As Sandra continued to receive reflexology treatments, we would talk. As with the participants in the Danish study reported in Chapter 2, Sandra seemed to also look to her reflexology practitioner as a "catalyst for initiating the learning process and inspiring personal development." She became interested in finding out more information on the drugs that had been prescribed for her. She searched the Internet to discover what side effects these drugs may produce and what the long-term effects might be. She wanted to find out more about any effects her menstrual cycle may have on her headaches and started searching the Internet for information on doctors and hormone therapy for migraine headaches. She also became interested in how her diet could be causing her headaches and became more conscientious about her diet and eating habits. Although I answered her questions and helped her find the information she requested, I did not initiate any of this. As in the Danish study, once Sandra realized that she might be able to take control over her headaches, she took an active interest in finding ways to do just that. She definitely had a change of attitude and, where she seemed in the beginning of this study to be resigned to suffering with headaches and being on drugs for the rest of her life, she now seems hopeful that she can live drug-free and headache-free and motivated to achieve this.

Case Study – Maryanne

At the beginning of this study, Maryanne was a 34-year-old married woman with no children. She has had clinically diagnosed migraine headaches since she was 25 years of age. Maryanne had approximately two to three headaches a month that would last between four to eight hours and would cause her to miss approximately one day a month from work. She takes Imitrex for a headache when she has one. Maryanne has found that her menstrual cycle, improper eating habits, too much sunlight, stress, and irregular sleep patterns are some of the triggers to her headaches.

Maryanne also found that with a regular practice of yoga along with certain other lifestyle changes, such as better regulating her sleep patterns, she was able to keep her migraines more or less under control. Although she had never undergone a reflexology session, she did believe alternative therapies could be helpful and was open to trying reflexology and to the possibility that it could also help her migraines. Maryanne agreed to take part in the research and began regular weekly reflexology treatments.

Although Maryanne’s headaches were not as severe as they had been before she began yoga and before she identified other triggers to the migraines, she still suffered from migraine headaches fairly regularly. She attributed these headaches mostly to stress. Once weekly sessions began, Maryanne noticed a marked decrease in the frequency and severity of these headaches.

At one time while she was having a headache, she came to my office and I was able to work on her at that time. After a full 45-minute session in which I worked the reflexes of the entire foot and concentrated on the reflexes associated with headache, she relaxed for a few minutes and then returned to work. I checked on her about 4 hours later and she reported, "I feel great." She said that the headache had left and did not return. Another time she came to me at the beginning of a headache and I worked on her. Although this time the reflexology session did not totally eliminate the headache, she did say that the headache was greatly relieved and she was able to function in her job the rest of the day when she normally would have had to go home and go to bed.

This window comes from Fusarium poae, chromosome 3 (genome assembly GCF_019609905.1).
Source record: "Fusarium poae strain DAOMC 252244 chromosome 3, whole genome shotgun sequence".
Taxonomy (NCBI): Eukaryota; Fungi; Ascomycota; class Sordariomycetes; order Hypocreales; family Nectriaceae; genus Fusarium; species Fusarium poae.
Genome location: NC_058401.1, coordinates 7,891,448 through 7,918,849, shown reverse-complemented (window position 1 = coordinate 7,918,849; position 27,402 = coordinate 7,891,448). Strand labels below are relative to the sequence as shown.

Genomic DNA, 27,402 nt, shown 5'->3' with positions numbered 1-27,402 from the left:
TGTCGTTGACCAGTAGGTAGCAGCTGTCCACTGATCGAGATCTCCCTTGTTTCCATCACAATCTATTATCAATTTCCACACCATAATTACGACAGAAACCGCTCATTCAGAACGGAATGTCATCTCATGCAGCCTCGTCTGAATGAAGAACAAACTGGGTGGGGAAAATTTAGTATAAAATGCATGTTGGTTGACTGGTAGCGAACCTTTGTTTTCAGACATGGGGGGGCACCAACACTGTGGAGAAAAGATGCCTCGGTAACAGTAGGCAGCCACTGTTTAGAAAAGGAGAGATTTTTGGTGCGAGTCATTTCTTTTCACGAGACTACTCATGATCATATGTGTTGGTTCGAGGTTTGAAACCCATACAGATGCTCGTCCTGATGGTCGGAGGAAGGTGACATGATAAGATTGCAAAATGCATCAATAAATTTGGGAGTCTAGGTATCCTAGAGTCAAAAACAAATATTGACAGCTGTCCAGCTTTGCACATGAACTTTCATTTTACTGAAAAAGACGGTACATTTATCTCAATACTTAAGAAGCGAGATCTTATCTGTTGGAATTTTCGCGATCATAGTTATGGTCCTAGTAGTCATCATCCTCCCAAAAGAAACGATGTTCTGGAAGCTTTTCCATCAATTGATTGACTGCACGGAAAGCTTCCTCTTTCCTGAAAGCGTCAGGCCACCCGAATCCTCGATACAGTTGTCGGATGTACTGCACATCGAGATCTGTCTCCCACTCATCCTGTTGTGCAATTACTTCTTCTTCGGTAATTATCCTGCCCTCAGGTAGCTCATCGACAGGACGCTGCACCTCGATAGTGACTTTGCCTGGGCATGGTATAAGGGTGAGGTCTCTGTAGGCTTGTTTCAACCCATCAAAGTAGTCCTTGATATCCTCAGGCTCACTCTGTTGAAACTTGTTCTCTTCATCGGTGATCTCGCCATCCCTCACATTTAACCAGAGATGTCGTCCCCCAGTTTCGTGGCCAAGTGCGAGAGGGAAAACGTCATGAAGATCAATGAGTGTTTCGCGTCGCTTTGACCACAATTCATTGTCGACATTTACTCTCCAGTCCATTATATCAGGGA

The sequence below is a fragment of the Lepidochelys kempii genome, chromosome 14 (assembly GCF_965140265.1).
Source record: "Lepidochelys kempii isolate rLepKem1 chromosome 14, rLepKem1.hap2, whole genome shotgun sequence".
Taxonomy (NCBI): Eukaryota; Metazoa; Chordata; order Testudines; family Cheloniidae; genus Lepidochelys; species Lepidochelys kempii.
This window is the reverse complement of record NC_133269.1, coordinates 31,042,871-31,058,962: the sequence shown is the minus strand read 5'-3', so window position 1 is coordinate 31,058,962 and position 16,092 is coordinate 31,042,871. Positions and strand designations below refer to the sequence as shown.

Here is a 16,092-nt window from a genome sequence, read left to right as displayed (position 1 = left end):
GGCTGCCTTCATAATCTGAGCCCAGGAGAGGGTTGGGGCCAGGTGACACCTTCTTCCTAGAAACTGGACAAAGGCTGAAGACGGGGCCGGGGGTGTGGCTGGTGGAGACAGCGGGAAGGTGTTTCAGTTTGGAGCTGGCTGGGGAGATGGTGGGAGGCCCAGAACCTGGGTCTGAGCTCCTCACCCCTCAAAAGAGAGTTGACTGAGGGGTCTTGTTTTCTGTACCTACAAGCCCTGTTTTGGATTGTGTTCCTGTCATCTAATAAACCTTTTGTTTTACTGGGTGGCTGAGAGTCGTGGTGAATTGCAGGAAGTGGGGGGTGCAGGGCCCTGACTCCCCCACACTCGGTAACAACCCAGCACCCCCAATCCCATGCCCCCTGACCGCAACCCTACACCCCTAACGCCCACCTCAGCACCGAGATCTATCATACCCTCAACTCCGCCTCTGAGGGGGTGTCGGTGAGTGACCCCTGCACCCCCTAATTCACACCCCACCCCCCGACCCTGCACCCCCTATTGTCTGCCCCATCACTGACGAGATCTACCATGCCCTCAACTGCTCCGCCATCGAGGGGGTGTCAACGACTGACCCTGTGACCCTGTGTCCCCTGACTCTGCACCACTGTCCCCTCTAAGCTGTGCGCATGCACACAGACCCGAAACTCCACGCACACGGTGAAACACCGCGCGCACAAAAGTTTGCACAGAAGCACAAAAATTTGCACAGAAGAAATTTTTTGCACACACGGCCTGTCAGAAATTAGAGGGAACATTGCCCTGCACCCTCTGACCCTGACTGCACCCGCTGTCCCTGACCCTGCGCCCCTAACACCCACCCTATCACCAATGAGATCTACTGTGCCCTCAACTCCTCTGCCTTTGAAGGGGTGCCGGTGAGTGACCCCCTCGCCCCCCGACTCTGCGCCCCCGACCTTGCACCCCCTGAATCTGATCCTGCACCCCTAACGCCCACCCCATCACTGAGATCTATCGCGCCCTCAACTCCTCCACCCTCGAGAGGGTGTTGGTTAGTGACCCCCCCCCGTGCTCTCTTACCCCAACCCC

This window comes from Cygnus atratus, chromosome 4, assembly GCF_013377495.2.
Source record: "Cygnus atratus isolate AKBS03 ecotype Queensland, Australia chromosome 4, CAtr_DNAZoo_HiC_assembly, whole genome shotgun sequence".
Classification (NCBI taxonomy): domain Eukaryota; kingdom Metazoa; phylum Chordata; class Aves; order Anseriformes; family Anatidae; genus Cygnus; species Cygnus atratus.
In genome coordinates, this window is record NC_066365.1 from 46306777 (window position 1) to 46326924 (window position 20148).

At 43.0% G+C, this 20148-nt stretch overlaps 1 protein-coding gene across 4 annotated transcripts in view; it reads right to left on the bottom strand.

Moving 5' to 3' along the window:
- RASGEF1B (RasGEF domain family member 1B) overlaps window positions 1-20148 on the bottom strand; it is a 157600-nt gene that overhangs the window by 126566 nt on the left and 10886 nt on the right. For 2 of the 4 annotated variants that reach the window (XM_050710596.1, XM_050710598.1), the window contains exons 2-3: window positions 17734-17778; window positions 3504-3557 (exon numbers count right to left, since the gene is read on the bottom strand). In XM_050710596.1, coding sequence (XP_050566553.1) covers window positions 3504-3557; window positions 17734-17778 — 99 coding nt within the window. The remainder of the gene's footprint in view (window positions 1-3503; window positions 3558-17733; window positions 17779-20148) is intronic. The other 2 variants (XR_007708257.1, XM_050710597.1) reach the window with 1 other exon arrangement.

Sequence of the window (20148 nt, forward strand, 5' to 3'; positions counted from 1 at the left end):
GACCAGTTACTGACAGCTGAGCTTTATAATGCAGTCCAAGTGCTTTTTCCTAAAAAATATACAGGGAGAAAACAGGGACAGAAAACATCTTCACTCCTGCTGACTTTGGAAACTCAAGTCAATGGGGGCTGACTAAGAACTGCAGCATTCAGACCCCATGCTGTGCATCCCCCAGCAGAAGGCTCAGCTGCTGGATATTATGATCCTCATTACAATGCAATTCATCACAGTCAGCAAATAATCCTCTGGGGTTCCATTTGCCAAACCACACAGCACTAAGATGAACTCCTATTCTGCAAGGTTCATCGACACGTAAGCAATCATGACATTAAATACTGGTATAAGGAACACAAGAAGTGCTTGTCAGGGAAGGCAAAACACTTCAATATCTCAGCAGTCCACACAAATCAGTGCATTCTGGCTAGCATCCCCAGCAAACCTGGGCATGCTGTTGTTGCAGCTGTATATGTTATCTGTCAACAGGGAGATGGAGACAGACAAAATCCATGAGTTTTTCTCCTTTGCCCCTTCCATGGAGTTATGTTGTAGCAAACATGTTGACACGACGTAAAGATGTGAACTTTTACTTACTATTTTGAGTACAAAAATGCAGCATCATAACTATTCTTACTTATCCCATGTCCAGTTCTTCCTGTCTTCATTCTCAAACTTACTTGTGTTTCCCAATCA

Although Maryanne did not have any migraine headaches after beginning the regular reflexology treatments, she did continue to have occasional headaches; however, she reported that they were much less severe than migraines, did not last as long, and were easier to manage. Since beginning reflexology, Maryanne has not had to take Imitrex to control a headache and found that if she has a headache and is unable to schedule a reflexology session to help relieve it, taking one Tylenol is all that is necessary to relieve the headache.

During our sessions, Maryanne quit smoking and went on a diet to lose weight. Although she had tried unsuccessfully to quit smoking several times in the past, this time Maryanne seems to have been successful. She lost about 20 pounds on her diet --- a good weight for her. She also decided to become pregnant while receiving reflexology sessions, so this was probably a major motivation in her decision to quit smoking. She continued to receive reflexology treatments throughout her pregnancy. She believes that regular reflexology treatments helped her to avoid taking any drugs for her migraines while she was pregnant as well as helped her to control stress in her very busy, high-pressure job, and any stress she was experiencing from the withdrawal of cigarettes. Maryanne recently delivered a healthy 8-pound, 4-ounce baby boy and has indicated that she would like to begin reflexology treatments on her new son because she believes it to be helpful in maintaining balance in one’s body.

 

Research Questionnaires

Over 100 questionnaires were distributed to reflexologists across the country, who were asked to distribute these questionnaires to any clients they had that suffered from migraine headaches. The questionnaire was also posted on the researcher's website explaining what it was for and requesting that any migraine sufferer who used reflexology to help with her headaches to complete and return the questionnaire.